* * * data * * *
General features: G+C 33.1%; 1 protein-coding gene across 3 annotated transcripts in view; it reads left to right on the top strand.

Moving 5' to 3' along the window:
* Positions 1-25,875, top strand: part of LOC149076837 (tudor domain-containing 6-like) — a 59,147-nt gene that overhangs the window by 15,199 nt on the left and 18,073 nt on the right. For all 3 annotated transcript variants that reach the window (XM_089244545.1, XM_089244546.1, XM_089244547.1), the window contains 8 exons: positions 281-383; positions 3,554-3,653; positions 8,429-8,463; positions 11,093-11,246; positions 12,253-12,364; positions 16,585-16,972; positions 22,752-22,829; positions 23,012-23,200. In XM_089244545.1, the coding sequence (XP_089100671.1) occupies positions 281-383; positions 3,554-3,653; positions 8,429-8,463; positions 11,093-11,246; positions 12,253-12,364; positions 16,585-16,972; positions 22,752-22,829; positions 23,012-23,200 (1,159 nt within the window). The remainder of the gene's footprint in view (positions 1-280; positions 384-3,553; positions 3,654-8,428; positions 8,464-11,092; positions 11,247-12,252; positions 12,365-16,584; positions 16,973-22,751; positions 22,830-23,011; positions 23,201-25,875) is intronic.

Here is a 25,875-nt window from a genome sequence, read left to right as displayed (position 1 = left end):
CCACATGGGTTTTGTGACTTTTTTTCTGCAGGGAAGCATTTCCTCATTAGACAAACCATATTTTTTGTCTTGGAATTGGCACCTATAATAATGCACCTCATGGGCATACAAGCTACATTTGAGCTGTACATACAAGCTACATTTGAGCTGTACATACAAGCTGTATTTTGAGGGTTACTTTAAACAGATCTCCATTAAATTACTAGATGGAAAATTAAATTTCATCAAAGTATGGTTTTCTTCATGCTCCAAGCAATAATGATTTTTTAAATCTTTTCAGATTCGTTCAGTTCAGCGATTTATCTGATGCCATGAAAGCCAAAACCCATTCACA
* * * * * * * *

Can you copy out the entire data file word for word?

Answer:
General features: G+C 33.1%; 1 protein-coding gene across 3 annotated transcripts in view; it reads left to right on the top strand.

Moving 5' to 3' along the window:
* Positions 1-25,875, top strand: part of LOC149076837 (tudor domain-containing 6-like) — a 59,147-nt gene that overhangs the window by 15,199 nt on the left and 18,073 nt on the right. For all 3 annotated transcript variants that reach the window (XM_089244545.1, XM_089244546.1, XM_089244547.1), the window contains 8 exons: positions 281-383; positions 3,554-3,653; positions 8,429-8,463; positions 11,093-11,246; positions 12,253-12,364; positions 16,585-16,972; positions 22,752-22,829; positions 23,012-23,200. In XM_089244545.1, the coding sequence (XP_089100671.1) occupies positions 281-383; positions 3,554-3,653; positions 8,429-8,463; positions 11,093-11,246; positions 12,253-12,364; positions 16,585-16,972; positions 22,752-22,829; positions 23,012-23,200 (1,159 nt within the window). The remainder of the gene's footprint in view (positions 1-280; positions 384-3,553; positions 3,654-8,428; positions 8,464-11,092; positions 11,247-12,252; positions 12,365-16,584; positions 16,973-22,751; positions 22,830-23,011; positions 23,201-25,875) is intronic.

Here is a 25,875-nt window from a genome sequence, read left to right as displayed (position 1 = left end):
CCACATGGGTTTTGTGACTTTTTTTCTGCAGGGAAGCATTTCCTCATTAGACAAACCATATTTTTTGTCTTGGAATTGGCACCTATAATAATGCACCTCATGGGCATACAAGCTACATTTGAGCTGTACATACAAGCTACATTTGAGCTGTACATACAAGCTGTATTTTGAGGGTTACTTTAAACAGATCTCCATTAAATTACTAGATGGAAAATTAAATTTCATCAAAGTATGGTTTTCTTCATGCTCCAAGCAATAATGATTTTTTAAATCTTTTCAGATTCGTTCAGTTCAGCGATTTATCTGATGCCATGAAAGCCAAAACCCATTCACA